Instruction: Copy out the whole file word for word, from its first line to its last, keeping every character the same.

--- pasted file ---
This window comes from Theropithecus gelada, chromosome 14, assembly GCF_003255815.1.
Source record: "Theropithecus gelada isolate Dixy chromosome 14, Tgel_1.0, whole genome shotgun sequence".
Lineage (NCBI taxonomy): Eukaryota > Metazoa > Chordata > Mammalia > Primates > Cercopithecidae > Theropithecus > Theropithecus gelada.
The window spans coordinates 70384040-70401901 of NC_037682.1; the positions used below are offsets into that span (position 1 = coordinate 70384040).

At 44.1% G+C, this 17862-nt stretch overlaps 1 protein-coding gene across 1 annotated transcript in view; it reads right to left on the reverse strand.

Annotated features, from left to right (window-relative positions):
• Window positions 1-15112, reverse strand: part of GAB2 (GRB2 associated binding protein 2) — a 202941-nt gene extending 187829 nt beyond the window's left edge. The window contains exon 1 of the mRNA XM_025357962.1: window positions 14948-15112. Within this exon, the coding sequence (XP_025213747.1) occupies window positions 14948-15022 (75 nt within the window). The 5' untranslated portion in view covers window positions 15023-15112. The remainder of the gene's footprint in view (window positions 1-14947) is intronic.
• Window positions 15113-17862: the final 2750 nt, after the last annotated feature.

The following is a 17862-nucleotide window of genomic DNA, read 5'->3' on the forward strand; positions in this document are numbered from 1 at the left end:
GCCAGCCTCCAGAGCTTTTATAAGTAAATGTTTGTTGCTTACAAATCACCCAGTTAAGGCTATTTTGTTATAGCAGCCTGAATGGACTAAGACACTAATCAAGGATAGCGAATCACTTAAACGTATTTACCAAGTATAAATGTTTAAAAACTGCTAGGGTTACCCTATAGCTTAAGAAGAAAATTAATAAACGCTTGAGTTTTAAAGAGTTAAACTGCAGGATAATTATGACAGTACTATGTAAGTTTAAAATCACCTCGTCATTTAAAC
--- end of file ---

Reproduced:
This window comes from Theropithecus gelada, chromosome 14, assembly GCF_003255815.1.
Source record: "Theropithecus gelada isolate Dixy chromosome 14, Tgel_1.0, whole genome shotgun sequence".
Lineage (NCBI taxonomy): Eukaryota > Metazoa > Chordata > Mammalia > Primates > Cercopithecidae > Theropithecus > Theropithecus gelada.
The window spans coordinates 70384040-70401901 of NC_037682.1; the positions used below are offsets into that span (position 1 = coordinate 70384040).

At 44.1% G+C, this 17862-nt stretch overlaps 1 protein-coding gene across 1 annotated transcript in view; it reads right to left on the reverse strand.

Annotated features, from left to right (window-relative positions):
• Window positions 1-15112, reverse strand: part of GAB2 (GRB2 associated binding protein 2) — a 202941-nt gene extending 187829 nt beyond the window's left edge. The window contains exon 1 of the mRNA XM_025357962.1: window positions 14948-15112. Within this exon, the coding sequence (XP_025213747.1) occupies window positions 14948-15022 (75 nt within the window). The 5' untranslated portion in view covers window positions 15023-15112. The remainder of the gene's footprint in view (window positions 1-14947) is intronic.
• Window positions 15113-17862: the final 2750 nt, after the last annotated feature.

The following is a 17862-nucleotide window of genomic DNA, read 5'->3' on the forward strand; positions in this document are numbered from 1 at the left end:
GCCAGCCTCCAGAGCTTTTATAAGTAAATGTTTGTTGCTTACAAATCACCCAGTTAAGGCTATTTTGTTATAGCAGCCTGAATGGACTAAGACACTAATCAAGGATAGCGAATCACTTAAACGTATTTACCAAGTATAAATGTTTAAAAACTGCTAGGGTTACCCTATAGCTTAAGAAGAAAATTAATAAACGCTTGAGTTTTAAAGAGTTAAACTGCAGGATAATTATGACAGTACTATGTAAGTTTAAAATCACCTCGTCATTTAAAC